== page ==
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How can organizations be sustainable without having to compromise on scaling performance, costs and security?
We can make the fastest progress addressing the world’s most urgent sustainability issues when ESG value and business value are aligned - with technology leadership and impact measurement both critical enablers to accelerate everyone's journeys, tailored to organizations of any size. Reflecting back to 1987, when the UN’s Brundtland Commission established the definition of sustainability as “meeting the needs of the present without compromising the ability of future generations to meet their own needs” the time is now to reflect on the vectors of change impacting this aspiration, consider how far we have come and the leading challenges that remain, especially key ‘intention-action’ gaps, something I recently discussed with the Prime Minister of Luxembourg in parliament.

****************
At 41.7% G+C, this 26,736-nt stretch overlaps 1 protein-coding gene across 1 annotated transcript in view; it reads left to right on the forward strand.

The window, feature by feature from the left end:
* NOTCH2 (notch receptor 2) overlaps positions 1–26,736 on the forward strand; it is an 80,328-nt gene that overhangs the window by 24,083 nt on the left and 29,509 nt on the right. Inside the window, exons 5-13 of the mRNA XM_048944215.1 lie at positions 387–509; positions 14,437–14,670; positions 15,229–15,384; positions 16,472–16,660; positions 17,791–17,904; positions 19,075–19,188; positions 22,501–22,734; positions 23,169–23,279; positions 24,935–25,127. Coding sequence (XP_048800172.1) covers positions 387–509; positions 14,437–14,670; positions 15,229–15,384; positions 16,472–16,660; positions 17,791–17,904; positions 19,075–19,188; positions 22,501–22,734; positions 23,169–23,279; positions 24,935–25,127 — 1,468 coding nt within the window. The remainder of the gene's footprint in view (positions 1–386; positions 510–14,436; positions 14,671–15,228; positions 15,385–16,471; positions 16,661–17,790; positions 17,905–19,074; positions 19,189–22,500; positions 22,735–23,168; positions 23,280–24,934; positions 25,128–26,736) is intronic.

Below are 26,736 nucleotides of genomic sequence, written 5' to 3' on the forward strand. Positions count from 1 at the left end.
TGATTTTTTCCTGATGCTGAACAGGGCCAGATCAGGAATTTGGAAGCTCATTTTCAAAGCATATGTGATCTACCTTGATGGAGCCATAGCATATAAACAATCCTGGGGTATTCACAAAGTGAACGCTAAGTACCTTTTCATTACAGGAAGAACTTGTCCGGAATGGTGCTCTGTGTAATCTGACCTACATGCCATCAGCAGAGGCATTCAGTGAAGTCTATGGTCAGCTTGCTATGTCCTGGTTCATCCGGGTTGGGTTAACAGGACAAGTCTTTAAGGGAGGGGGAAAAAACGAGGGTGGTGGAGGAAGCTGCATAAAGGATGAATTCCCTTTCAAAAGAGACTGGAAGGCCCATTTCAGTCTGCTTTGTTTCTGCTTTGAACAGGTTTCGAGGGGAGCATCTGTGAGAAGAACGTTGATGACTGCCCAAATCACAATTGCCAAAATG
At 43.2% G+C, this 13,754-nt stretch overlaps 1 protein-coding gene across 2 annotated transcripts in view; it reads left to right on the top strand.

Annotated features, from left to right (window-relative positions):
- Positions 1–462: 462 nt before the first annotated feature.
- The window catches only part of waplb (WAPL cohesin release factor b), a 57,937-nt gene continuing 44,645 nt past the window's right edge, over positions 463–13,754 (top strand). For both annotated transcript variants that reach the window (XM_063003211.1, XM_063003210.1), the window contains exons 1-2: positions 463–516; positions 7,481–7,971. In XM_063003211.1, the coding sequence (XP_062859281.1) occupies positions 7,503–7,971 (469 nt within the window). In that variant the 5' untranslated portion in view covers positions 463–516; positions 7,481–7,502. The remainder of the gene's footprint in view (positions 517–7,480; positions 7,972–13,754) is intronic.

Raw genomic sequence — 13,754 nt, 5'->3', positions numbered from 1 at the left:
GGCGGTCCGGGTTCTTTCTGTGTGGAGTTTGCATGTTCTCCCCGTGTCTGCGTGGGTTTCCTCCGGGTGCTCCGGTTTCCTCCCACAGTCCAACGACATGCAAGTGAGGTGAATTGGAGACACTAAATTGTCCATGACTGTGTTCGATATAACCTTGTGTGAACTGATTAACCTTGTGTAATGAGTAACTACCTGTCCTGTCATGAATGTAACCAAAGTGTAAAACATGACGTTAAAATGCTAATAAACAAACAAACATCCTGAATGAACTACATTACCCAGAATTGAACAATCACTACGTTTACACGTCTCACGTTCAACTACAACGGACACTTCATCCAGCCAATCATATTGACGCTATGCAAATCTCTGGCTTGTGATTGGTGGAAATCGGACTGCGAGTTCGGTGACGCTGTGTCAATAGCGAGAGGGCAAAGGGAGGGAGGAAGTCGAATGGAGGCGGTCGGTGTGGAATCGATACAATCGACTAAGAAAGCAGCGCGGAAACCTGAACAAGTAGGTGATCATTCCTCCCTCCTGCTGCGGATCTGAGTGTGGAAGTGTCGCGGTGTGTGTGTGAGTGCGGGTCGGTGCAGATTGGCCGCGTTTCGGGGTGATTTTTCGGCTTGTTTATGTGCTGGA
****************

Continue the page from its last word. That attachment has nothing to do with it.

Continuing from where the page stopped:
And to support exactly this vision, it has been a pleasure to discuss the latest expectation and behavioral trends, technology, people and research making a difference with Christina Shim, VP/Global Head of Product IBM Sustainability Software and Nada Gemayel Santiago, Principal Product Manager, IBM LinuxONE Hardware Solutions. In this ‘sneak-peak’ article accompaniment, we share some highlight moments and knowledge assets from our conversation – with our full Tomorrow’s Tech Today podcast discussion available to listen to now here.
I believe we stand at a moment of ESG resonance that must wholeheartedly be harnessed and underpinned by the power of the ecosystem. Today partnership is a pivotal lever for innovation and growth, something I reflect on here in relation to the expansion of IBM’s partner ecosystem alongside an expansion in collaboration too, with the new MOU with Juniper Systems the most recent example – more on this here. With the complexity and speed of today’s modern markets, coupled with the many ‘known unknowns’ of this decade – it is clear change takes the collective co-creativity, will, expertise and resources which can no longer be solved by a single company.